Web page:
The Analects of Confucius: A Philosophical Translation

The Analects of Confucius: A Philosophical Translation

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by Roger T. Ames
     
 

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"To quietly persevere in storing up what is learned, to continue studying without respite, to instruct others without growing weary--is this not me?"
--Confucius

Confucius is recognized as China's first and greatest teacher, and his ideas have been the fertile soil in which the Chinese cultural tradition has flourished. Now, here is a translation of the

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"To quietly persevere in storing up what is learned, to continue studying without respite, to instruct others without growing weary--is this not me?"
--Confucius

Confucius is recognized as China's first and greatest teacher, and his ideas have been the fertile soil in which the Chinese cultural tradition has flourished. Now, here is a translation of the recorded thoughts and deeds that best remember Confucius--informed for the first time by the manuscript version found at Dingzhou in 1973, a partial text dating to 55 BCE and only made available to the scholarly world in 1997. The earliest Analects yet discovered, this work provides us with a new perspective on the central canonical text that has defined Chinese culture--and clearly illuminates the spirit and values of Confucius.

Confucius (551-479 BCE) was born in the ancient state of Lu into an era of unrelenting, escalating violence as seven of the strongest states in the proto-Chinese world warred for supremacy. The landscape was not only fierce politically but also intellectually. Although Confucius enjoyed great popularity as a teacher, and many of his students found their way into political office, he personally had little influence in Lu. And so he began to travel from state to state as an itinerant philosopher to persuade political leaders that his teachings were a formula for social and political success. Eventually, his philosophies came to dictate the standard of behavior for all of society--including the emperor himself.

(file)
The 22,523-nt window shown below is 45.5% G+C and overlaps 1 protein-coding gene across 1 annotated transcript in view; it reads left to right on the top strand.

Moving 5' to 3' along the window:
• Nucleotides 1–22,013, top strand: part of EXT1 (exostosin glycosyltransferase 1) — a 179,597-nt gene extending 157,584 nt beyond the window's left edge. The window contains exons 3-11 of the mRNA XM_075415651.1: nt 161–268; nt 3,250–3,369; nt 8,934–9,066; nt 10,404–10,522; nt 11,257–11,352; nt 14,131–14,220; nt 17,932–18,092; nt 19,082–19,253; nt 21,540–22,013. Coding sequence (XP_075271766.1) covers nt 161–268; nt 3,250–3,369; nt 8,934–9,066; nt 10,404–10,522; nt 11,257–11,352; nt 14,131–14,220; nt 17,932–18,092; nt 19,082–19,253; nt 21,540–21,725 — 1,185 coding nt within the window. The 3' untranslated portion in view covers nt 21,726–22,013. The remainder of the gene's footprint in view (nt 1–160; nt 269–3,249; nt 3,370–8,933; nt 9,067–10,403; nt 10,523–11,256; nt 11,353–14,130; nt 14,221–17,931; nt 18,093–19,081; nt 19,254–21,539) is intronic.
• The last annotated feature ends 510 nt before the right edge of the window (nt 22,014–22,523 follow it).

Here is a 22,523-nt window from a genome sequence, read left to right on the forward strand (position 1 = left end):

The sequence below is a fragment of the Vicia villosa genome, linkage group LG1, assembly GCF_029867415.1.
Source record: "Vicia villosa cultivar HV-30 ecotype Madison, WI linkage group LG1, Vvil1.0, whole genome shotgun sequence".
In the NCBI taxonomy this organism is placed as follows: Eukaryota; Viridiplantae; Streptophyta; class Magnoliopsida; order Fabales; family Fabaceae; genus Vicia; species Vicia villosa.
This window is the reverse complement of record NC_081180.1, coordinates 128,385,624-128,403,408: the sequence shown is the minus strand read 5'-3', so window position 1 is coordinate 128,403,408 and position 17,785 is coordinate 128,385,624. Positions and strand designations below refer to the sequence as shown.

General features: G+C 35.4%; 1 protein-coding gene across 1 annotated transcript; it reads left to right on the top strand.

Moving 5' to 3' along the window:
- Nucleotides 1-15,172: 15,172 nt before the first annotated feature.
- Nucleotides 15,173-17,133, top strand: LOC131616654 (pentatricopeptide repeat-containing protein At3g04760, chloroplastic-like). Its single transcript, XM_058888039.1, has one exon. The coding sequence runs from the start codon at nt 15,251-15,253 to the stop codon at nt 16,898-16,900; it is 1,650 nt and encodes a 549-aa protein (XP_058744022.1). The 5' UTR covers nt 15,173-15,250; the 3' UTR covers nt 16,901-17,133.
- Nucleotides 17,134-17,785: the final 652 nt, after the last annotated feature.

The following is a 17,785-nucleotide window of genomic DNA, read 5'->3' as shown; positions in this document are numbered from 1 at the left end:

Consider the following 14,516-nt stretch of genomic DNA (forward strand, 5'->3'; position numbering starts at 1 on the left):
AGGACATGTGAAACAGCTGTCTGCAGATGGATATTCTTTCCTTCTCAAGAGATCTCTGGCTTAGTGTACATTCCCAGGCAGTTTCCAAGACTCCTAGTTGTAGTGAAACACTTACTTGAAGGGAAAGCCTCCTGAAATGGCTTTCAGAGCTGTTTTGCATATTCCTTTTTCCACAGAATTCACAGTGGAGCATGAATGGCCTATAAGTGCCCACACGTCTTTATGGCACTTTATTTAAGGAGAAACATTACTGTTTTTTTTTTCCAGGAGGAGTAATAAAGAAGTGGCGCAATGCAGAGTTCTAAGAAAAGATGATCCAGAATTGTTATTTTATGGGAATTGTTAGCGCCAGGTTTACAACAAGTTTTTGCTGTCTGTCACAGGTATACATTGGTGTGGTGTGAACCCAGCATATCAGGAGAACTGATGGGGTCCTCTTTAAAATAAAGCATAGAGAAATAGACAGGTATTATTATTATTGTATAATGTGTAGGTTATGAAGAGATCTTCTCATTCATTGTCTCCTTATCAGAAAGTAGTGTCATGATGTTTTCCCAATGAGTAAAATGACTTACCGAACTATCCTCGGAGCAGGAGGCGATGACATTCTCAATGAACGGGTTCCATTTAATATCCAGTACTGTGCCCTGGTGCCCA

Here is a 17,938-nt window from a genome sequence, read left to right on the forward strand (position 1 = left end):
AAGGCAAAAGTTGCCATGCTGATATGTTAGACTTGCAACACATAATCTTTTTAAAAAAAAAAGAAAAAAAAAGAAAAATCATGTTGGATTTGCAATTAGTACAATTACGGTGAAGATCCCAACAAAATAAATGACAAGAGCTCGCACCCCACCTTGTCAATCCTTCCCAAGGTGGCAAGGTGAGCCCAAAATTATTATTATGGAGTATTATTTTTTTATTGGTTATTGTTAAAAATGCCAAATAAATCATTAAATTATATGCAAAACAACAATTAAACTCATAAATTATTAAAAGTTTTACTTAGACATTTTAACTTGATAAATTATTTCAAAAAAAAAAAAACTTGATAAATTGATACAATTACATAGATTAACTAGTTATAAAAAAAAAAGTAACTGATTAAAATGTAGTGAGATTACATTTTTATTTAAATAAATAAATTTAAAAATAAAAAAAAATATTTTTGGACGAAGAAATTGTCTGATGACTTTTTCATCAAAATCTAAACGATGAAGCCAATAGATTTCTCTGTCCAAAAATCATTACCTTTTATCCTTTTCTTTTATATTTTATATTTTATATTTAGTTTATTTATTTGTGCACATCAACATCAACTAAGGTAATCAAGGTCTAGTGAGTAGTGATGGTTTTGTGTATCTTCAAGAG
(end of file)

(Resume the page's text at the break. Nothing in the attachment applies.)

Based on the latest research and complete with both Chinese and English texts, this revealing translation serves both as an excellent introduction to Confucian thought and as an authoritative addition to sophisticated debate.


From the Trade Paperback edition.

Product Details

ISBN-13:
9780307775719
Publisher:
Random House Publishing Group
Publication date:
11/24/2010
Sold by:
Random House
Format:
NOOK Book
Pages:
352
Sales rank:
1,023,050
File size:
18 MB
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This product may take a few minutes to download.

Meet the Author

Roger T. Ames is a professor of Chinese philosophy at the University of Hawaii, and the Director of its Center for Chinese Studies. He is also editor of the journals Philosophy East & West and China Review International. He is the author of several interpretative studies on classical Confucianism, including Thinking Through Confucius (with David L. Hall). His earlier translation of Sun-Tzu: The Art of Warfare is recognized as a landmark of contemporary Chinese military and philosophical studies.

Henry Rosemont, Jr. is currently George B. and Willma Reeves Distinguished Professor of the Liberal Arts at St. Mary's College of Maryland, and Senior Consulting Professor at Fudan University. He is the author of A Chinese Mirror (1991), the forthcoming Radical Confucianism (1998), and more than fifty articles in scholarly journals and anthologies. He is the editor of the Monograph Series for the Society for Asian and Comparative Philosophy.


From the Hardcover edition.

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Analects of Confucius: A Philosophical Translation 4.3 out of 5 based on 0 ratings. 4 reviews.
Anonymous More than 1 year ago
You get what you pay for. Footnotes and toc work well.
Anonymous More than 1 year ago
Anonymous More than 1 year ago
Hal_OBrien More than 1 year ago
Of the translations of the Analects I've read, this is the one I prefer. It is clear, direct, and has rhetorical force.